The culture of fake news is growing and, if left unchecked, posing serious threats to the future of our society. The problem is no longer the existence of fake news, but the rate at which it’s produced and shared as technology advances.

Fake news is not only a problem of the future, it was also one of the past. As long as there has been news, it has been falsified, fabricated and exaggerated. Yet, it has become a more significant player in the modern news sphere.

The Effects of Technology

The technological developments of the 21st century have definitely contributed to the increased production and consumption of fake news; however, it can actually be traced back to the Victorian age of press.

Nowadays the internet, self-publishing blogs and social media mean fake news of any quality can reach millions of people. What’s more is the number of ‘hits’ received by web pages boosts them up the internet hierarchy. This means our searches rank pages due to their popularity, not their quality. Consequently, as an online society, we are self-selecting our news and not receiving a full picture of the world around us.

Word of the Year

The term ‘fake news’ is actually relatively new, being named Collins Dictionary’s word of the year in 2017 following the 2016 US presidential election. Often when we describe something as ‘fake news’, we mean misinformation – literally incorrect stories. However, in the wake of Donald Trump’s inauguration, we have seen a shift in its usage. It’s now often being used as a means of insult or to discredit potentially credible sources. This demonstrates a progression in the world of fake news; instead of literally meaning a misrepresentation of the facts, the term ‘fake news’ itself is becoming fake. It is now sometimes being used to describe real news with which the reader disagrees. This means prominent figures can use the term to incite disregard towards things we should actually pay attention to.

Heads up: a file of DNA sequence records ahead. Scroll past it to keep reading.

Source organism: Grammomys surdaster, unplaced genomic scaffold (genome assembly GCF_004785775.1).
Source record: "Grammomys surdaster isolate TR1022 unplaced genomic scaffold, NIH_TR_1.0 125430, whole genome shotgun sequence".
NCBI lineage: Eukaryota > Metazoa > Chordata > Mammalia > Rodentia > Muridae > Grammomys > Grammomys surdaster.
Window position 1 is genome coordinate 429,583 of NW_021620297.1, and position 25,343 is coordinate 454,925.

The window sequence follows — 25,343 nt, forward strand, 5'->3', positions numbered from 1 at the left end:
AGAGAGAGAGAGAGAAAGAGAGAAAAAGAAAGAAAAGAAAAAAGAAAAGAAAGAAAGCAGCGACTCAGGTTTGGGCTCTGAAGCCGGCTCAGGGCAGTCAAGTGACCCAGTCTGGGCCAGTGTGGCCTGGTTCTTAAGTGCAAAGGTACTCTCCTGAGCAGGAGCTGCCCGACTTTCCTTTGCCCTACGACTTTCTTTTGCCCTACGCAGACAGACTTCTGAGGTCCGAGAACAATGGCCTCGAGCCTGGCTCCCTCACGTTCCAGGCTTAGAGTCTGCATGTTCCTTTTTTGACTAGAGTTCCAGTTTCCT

Social Repercussions

This points to the real threat fake news poses to our society – the destruction of trust in the media. The media is supposed to be a cornerstone of democracy, allowing us to think critically about our civilisation and question those in power. The threat of fake news goes beyond simple inconvenience or the cartoon-esk behaviour of prominent political figures. It goes down to the very root of our civilisation, left free to run amok without the constant shadow of being held to public accountability.

Can we save the media?

Arguably one of the greatest issues in finding a solution is getting funding – how do we pay for the quality writing needed to reduce fake news? One way is to charge for access to news websites the same way you’d buy a newspaper. However, this could further dissuade people from reading reputable sources, and instead turn them towards easily accessible social media stories. Therefore, instead of charging the consumer, it has been suggested that we impose a ‘windfall tax’ against large companies such as Google, Amazon and Facebook who distribute news written by other news brands without commission.

It is down to the industry to evolve and distinguish itself above the crowded market of internet news and citizen journalism. When it comes to PR, it couldn’t be more critical to maintain high quality writing to help populate this precarious news sphere with accurate stories. This is especially important when news is turning ever more digital, particularly in the midst of the Coronavirus outbreak which is forcing the readership of many news brands online. Ultimately, we must find a way to control the production of fake news and increase quality outputs to maintain the functioning of a society built on free choice.